Your wisdom teeth also referred to as the third molars, are the very last teeth to erupt. Where most of your adult teeth erupt by around the age of 13, the wisdom teeth come in later, often erupting in your late teens to early 20s. These teeth are also the most likely to cause complications due to being impacted. At Susquehanna Oral and Facial Surgery and Dental Implant Center, we can help to restore your oral health with wisdom teeth extractions.
Looking Back at the Wisdom Teeth
The wisdom teeth were once very important. Thousands of years ago, before the invention of cooking, they used to be crucial for chewing the coarse foods that made up the human diet. The jaws were also much larger, meaning that there was sufficient space for them to grow in. With cooking, foods were made softer and easier to chew. As a result, the wisdom teeth became obsolete. Even though the human jaw began to grow smaller over time, the wisdom teeth continue to develop.
Causes of Impacted Wisdom Teeth
Your wisdom teeth can become impacted for some reasons, including:
- Insufficient space in the jaw.
- Growths in the bone or soft tissue that prevents proper eruption.
- The wisdom teeth are angled.
What Happens if the Wisdom Teeth are Impacted?
While some adults develop their wisdom teeth without complications, many experiences impacted wisdom teeth. When your wisdom teeth are impacted, you may be faced with several issues, including:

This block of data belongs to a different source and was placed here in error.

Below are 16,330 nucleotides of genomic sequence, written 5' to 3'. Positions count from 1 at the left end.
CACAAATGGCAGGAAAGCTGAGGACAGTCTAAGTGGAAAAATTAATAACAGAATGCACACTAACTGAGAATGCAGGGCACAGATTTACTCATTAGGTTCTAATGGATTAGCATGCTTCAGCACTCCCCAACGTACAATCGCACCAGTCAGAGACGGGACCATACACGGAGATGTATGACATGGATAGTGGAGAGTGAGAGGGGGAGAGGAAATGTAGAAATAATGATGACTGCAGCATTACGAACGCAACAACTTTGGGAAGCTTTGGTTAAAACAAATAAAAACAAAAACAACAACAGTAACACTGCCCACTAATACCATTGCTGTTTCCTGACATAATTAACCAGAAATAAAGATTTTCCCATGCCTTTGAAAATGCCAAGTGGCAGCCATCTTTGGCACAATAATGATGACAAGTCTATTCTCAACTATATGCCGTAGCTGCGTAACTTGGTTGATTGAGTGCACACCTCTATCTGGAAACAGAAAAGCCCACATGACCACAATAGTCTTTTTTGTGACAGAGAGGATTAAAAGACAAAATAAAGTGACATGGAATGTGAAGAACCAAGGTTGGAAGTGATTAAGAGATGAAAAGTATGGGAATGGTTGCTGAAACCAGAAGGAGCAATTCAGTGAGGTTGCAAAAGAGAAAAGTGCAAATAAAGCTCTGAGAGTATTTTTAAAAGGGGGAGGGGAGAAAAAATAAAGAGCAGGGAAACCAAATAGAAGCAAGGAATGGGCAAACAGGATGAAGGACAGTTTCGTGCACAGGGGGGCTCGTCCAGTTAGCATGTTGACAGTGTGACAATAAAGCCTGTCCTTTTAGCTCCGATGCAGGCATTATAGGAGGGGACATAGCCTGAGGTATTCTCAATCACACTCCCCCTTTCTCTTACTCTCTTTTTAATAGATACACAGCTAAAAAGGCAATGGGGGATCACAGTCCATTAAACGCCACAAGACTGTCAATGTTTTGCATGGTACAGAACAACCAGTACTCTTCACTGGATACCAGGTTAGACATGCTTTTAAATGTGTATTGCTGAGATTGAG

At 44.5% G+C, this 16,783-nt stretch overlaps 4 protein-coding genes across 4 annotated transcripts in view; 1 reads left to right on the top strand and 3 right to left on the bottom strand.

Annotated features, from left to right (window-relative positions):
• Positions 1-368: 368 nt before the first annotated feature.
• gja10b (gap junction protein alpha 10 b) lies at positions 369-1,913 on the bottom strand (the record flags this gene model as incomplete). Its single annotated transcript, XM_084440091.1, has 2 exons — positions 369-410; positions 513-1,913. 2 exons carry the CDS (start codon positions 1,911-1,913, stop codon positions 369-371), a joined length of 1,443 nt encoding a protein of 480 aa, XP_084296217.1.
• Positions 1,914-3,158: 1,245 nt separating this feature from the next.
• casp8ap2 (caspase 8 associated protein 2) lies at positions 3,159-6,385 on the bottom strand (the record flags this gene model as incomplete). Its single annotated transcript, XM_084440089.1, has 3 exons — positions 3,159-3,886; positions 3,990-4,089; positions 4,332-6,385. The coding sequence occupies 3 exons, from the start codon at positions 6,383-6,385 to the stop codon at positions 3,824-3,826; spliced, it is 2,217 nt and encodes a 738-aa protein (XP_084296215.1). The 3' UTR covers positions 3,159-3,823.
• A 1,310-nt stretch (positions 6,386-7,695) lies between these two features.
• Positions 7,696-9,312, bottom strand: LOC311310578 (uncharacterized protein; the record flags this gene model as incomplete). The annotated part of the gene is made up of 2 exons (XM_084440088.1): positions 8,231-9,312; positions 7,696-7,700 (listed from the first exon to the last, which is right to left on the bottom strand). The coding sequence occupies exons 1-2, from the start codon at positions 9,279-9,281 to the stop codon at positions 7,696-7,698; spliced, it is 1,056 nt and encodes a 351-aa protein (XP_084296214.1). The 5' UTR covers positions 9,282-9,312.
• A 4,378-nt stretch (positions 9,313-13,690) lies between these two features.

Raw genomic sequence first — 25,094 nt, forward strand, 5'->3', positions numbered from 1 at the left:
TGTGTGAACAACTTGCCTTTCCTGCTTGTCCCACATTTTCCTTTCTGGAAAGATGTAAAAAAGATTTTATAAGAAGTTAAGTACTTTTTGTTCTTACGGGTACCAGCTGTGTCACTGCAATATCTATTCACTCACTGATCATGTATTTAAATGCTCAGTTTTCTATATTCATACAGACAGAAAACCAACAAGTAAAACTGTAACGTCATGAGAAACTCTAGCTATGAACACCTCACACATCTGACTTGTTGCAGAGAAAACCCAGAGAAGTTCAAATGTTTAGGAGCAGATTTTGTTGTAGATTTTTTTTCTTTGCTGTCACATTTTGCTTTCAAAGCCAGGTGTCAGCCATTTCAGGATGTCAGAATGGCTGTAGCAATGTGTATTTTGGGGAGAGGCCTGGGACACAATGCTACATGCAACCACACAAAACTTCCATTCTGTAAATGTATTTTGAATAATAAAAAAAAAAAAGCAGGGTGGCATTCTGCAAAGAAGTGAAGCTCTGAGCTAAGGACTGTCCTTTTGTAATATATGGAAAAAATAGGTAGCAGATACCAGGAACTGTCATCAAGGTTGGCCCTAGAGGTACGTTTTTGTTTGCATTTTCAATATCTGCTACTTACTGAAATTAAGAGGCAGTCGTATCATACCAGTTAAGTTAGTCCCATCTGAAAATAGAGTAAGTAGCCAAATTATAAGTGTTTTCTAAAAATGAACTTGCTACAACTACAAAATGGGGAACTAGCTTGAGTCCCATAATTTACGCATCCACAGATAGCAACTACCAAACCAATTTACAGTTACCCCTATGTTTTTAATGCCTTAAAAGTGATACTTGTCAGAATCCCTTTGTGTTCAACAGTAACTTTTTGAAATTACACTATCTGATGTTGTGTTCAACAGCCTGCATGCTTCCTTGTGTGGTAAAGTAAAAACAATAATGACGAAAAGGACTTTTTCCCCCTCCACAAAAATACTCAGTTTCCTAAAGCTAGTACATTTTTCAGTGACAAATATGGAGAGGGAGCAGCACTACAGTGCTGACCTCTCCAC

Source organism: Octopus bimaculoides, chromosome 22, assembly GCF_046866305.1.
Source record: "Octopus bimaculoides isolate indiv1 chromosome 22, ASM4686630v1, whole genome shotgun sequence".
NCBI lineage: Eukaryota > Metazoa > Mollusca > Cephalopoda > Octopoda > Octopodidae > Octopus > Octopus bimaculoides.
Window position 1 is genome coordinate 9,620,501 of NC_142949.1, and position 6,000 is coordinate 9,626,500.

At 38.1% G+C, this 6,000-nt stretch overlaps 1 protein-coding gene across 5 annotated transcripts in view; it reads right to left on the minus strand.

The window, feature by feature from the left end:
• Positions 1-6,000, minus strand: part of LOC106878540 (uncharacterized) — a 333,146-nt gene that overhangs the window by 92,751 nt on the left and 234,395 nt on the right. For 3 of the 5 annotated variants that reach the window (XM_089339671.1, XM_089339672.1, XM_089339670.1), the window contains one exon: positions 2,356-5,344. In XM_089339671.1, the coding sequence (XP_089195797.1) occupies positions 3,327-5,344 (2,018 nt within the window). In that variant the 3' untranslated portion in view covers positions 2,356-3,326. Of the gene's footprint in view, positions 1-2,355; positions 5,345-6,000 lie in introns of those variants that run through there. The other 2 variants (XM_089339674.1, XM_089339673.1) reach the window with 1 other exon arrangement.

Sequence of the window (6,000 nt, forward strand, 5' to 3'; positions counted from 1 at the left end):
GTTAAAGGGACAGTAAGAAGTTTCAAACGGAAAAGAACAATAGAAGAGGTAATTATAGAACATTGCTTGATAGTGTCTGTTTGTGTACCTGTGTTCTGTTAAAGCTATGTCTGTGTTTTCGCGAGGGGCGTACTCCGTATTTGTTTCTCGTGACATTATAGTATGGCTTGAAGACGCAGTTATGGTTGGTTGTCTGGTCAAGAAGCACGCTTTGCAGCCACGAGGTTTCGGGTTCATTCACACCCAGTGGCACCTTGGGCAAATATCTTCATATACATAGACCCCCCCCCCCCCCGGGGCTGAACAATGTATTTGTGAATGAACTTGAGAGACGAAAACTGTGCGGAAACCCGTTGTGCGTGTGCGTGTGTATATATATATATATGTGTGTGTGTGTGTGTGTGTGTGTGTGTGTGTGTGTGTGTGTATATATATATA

- Overcrowding. If you do not have enough space in your jaw, the erupting wisdom teeth can push your adjacent teeth out of alignment. These teeth push against other teeth, pushing all of your teeth out of alignment. Not only does this affect your smile, but it can also affect your oral health.
- Damage to adjacent teeth. If the teeth are growing in at an angle, they can grow into adjacent teeth, causing serious damage.
- Infections. Partially erupted wisdom teeth are difficult to clean. This can lead to a buildup of bacteria that can cause a localized infection.
- Cysts. A cyst is a fluid-filled sac that often forms as a result of an infection. It can also form as a result of impacted teeth. It continues to grow larger the longer it goes untreated and can damage the jawbone in the process. Too much damage can lead to the need for a bone graft.
Extracting Impacted Wisdom Teeth
The best way to deal with impacted wisdom teeth, restoring the health and functions of your mouth, is to extract them. Typically, wisdom teeth are removed with a surgical extraction. This type of extraction is done under a local anesthetic. Sedation may also be provided. Surgery begins with incisions at the back of the jaw to expose the wisdom teeth, their roots, and the bone surrounding them. We then work to remove the teeth. This may mean removing small amounts of bone blocking them or cutting the teeth into pieces and removing them in smaller sections. Once the teeth have been extracted, the sockets are cleaned, and the gums are sutured closed. Following the extraction of wisdom teeth, there is no need for a tooth replacement.
Removing impacted wisdom teeth can significantly help to improve your oral health and your overall quality of life. Unlike other teeth, the wisdom teeth do not need to be replaced following extraction. For more information, and to schedule your appointment, call Susquehanna Oral and Facial Surgery and Dental Implant Center today at (570) 323-1900.